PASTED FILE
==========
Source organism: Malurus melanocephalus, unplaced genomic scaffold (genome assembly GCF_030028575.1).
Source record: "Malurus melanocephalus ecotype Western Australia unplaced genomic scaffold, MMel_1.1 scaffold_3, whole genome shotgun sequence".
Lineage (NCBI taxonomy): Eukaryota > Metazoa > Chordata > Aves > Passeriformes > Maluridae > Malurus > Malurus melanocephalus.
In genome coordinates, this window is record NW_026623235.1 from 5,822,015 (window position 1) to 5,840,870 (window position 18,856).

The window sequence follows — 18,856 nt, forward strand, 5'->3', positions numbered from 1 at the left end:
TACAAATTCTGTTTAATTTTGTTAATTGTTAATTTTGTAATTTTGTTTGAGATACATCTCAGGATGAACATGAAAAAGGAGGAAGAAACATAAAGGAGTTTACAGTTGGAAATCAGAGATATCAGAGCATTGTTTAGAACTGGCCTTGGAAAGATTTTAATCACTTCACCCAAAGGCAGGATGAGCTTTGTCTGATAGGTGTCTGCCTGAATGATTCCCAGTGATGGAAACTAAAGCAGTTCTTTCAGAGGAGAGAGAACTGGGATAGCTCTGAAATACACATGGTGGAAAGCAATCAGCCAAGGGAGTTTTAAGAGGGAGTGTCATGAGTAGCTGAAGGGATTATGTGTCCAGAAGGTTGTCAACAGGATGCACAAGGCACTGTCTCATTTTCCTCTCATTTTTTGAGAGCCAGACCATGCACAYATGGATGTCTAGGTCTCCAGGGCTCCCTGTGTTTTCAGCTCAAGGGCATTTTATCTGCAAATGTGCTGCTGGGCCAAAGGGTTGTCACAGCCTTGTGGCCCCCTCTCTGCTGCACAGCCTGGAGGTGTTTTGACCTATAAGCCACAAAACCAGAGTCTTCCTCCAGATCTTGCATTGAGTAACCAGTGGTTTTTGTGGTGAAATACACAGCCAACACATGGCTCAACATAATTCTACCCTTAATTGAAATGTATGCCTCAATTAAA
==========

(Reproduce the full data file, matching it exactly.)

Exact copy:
Source organism: Malurus melanocephalus, unplaced genomic scaffold (genome assembly GCF_030028575.1).
Source record: "Malurus melanocephalus ecotype Western Australia unplaced genomic scaffold, MMel_1.1 scaffold_3, whole genome shotgun sequence".
Lineage (NCBI taxonomy): Eukaryota > Metazoa > Chordata > Aves > Passeriformes > Maluridae > Malurus > Malurus melanocephalus.
In genome coordinates, this window is record NW_026623235.1 from 5,822,015 (window position 1) to 5,840,870 (window position 18,856).

The window sequence follows — 18,856 nt, forward strand, 5'->3', positions numbered from 1 at the left end:
TACAAATTCTGTTTAATTTTGTTAATTGTTAATTTTGTAATTTTGTTTGAGATACATCTCAGGATGAACATGAAAAAGGAGGAAGAAACATAAAGGAGTTTACAGTTGGAAATCAGAGATATCAGAGCATTGTTTAGAACTGGCCTTGGAAAGATTTTAATCACTTCACCCAAAGGCAGGATGAGCTTTGTCTGATAGGTGTCTGCCTGAATGATTCCCAGTGATGGAAACTAAAGCAGTTCTTTCAGAGGAGAGAGAACTGGGATAGCTCTGAAATACACATGGTGGAAAGCAATCAGCCAAGGGAGTTTTAAGAGGGAGTGTCATGAGTAGCTGAAGGGATTATGTGTCCAGAAGGTTGTCAACAGGATGCACAAGGCACTGTCTCATTTTCCTCTCATTTTTTGAGAGCCAGACCATGCACAYATGGATGTCTAGGTCTCCAGGGCTCCCTGTGTTTTCAGCTCAAGGGCATTTTATCTGCAAATGTGCTGCTGGGCCAAAGGGTTGTCACAGCCTTGTGGCCCCCTCTCTGCTGCACAGCCTGGAGGTGTTTTGACCTATAAGCCACAAAACCAGAGTCTTCCTCCAGATCTTGCATTGAGTAACCAGTGGTTTTTGTGGTGAAATACACAGCCAACACATGGCTCAACATAATTCTACCCTTAATTGAAATGTATGCCTCAATTAAA